“There is a valuable position for services, but we can do it even better by using best practices in Siemens to ... manage such a network in an even more sophisticated way than we have done in the past,” says Radke. “This is where experience from other Siemens businesses can be used in a very effective way.”
One week a quarter, Radke tours USFilter locations, sometimes visiting two or three a day, where he communicates a review of business activities and lays out his goals for the company and for each location. Underlying Radke’s approach is an expectation of performance and accountability for everyone in the organization.
He exercises tight control over costs, which he says can easily spin out of control and chew up profits when growth is in high gear. And when business units don’t meet their goals, he demands answers and doesn’t accept excuses.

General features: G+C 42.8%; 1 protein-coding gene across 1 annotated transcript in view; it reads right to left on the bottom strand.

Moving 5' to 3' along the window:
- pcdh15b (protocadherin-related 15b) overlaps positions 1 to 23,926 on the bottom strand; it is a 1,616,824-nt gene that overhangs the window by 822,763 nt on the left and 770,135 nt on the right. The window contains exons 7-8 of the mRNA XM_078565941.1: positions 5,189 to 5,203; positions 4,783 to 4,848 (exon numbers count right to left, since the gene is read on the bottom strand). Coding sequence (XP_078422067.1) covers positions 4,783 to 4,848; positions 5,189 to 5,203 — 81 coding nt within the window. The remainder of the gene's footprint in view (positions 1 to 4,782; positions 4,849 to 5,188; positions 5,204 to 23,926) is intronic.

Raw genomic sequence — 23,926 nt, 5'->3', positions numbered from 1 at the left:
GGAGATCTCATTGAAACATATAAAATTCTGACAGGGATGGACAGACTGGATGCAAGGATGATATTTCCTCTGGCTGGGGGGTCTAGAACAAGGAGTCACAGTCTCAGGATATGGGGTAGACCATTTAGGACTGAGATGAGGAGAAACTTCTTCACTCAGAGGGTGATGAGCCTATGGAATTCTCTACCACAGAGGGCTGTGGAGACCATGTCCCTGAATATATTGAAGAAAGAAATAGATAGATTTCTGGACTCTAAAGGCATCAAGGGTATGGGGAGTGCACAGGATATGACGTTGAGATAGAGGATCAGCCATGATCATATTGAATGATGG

“At the end of the day, you just have to understand that we all have certain targets, that they are ambitious but reasonable and doable,” says Radke.
Radke keeps a close eye on the key deliverables by quarter, country and manager, and relentlessly measures everything. And that kind of bottom-line approach to performance is all that’s required to keep any business growing and profitable, he says.
“When you do that, people are on their toes, and then you’ve got a performance culture, and this is all you need,” says Radke.
How to reach: USFilter Corp., www.usfilter.com